October 3, 2006

U of C unveils shuttle system

[img id="80067" align="alignleft"] Many campus commuters are upset with major changes that the University made to the bus system prior to the start of fall quarter, complaining that the buses were often late and overcrowded last week. The University added new routes, altered or canceled old routes, and completely replaced the evening bus service.

The result, at least so far, has been confusion and frustration. “I walk a lot,” said Michael Schlegelmilch, a second-year in the College and Shoreland Hall resident. Many students have chosen to avoid the buses as much as possible while there are still glitches in the system.

The transportation office has responded quickly to complaints regarding overcrowding and lateness. The Chicago Transportation Authority (CTA) on Monday added two buses to both routes 171 and 172 for the peak morning hours, and put larger buses on both routes. The University pays the CTA to run the campus bus routes and initiates major adjustments to the routes.

The CTA also added buses to the 171 between 6 and 8 p.m. Buses on that route will now arrive once every 15 minutes, instead of once every half- hour. Another bus has been added to the Central Route evening service.

Students have also complained that since the buses no longer stop in front of the Reynolds Club, there is no longer any shelter or seating available at bus stops. Many are concerned about chilly waits in the winter.

A request from the Office of Campus Transportation and Parking for funding for a shelter outside of the Regenstein, where the evening buses now stop, currently awaits approval.

The transportation system for the University was redesigned for this year based in large part on student input, both graduate and undergraduate. The transportation budget increased by almost half—from $1.6 million last year to $2.3 million this year, according to Brian Shaw, director of Campus Transportation and Parking Services.

The Transportation Student Advisory Board, which includes three members of Student Government and three members of Inter-House Council, met with University officials last year to discuss the new system. Administrators also sought feedback from other student groups.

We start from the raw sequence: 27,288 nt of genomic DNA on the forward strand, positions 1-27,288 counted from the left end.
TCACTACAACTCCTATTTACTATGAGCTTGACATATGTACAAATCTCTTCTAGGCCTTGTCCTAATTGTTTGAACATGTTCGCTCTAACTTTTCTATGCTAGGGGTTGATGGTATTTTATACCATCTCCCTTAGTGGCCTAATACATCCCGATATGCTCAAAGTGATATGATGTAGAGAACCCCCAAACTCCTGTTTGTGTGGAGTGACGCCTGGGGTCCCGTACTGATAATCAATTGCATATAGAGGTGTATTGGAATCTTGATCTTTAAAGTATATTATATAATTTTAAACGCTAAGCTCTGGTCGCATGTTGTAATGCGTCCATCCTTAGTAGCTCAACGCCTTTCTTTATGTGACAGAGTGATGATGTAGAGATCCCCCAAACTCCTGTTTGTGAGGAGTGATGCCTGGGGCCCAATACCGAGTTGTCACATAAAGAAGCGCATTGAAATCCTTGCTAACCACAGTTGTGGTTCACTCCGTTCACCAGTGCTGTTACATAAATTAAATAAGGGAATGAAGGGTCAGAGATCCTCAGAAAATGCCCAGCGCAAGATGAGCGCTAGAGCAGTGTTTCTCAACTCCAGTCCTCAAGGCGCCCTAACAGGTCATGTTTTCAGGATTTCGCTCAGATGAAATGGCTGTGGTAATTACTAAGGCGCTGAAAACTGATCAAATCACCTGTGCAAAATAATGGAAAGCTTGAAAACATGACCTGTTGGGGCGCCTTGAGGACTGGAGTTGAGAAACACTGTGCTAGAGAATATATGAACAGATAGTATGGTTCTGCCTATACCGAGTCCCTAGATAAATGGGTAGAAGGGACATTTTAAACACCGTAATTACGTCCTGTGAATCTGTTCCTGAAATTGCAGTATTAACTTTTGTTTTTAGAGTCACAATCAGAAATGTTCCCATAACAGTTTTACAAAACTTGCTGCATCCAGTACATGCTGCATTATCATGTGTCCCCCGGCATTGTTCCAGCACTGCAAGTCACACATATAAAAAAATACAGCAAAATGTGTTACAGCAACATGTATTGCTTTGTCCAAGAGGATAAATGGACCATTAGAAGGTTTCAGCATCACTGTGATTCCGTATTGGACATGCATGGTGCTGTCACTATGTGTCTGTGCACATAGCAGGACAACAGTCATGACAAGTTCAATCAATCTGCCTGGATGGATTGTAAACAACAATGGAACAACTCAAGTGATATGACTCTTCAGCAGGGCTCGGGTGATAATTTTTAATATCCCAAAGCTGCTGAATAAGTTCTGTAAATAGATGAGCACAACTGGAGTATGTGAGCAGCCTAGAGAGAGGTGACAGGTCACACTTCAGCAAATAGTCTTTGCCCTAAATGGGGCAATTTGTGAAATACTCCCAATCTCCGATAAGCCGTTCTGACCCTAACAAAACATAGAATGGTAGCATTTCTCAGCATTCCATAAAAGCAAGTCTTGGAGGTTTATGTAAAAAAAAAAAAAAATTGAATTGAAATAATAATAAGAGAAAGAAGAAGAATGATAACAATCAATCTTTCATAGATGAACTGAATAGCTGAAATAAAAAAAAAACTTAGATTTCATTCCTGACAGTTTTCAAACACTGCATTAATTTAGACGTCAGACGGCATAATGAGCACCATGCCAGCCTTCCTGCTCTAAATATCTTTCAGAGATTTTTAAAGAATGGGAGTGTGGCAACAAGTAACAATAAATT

“The system is simpler, open to the entire campus community, operates later, provides better connections to Metra and CTA, and improves safety,” Shaw said in an e-mail interview.

Major changes include increased frequency and later service on route 171, as well as the addition of route 174, which runs directly from campus to the Red and Green CTA rail stations on East 55th Street during peak hours and late on Friday and Saturday nights.

The University also changed its private bus system. There is no longer a Shoreland bus during the day. The evening buses, which used to be designated by the letters A-F, have been replaced by four new routes: Central, South, East, and North. These buses leave the Reg every 20 minutes and run from 6 p.m. until 2 a.m. on weekdays and 6 a.m. on weekends.

Many factors contributed to the increased transportation budget, according to Shaw. The CTA has increased its service charges, routes such as the 170 and 171 have been extended and improved, the 174 was added, and the 192 no longer receives funding from the U of C Hospitals.

Some changes are still to come, Shaw said. New buses for the evening routes, similar in design to the new CTA buses, have been ordered and should be in operation by January. Also, the late-night van service, now operated by the U of C Police Department, will soon be operated by Campus Transportation and Parking.

Comments, questions, and suggestions for Campus Transportation can be sent to, or through the Campus Transportation website at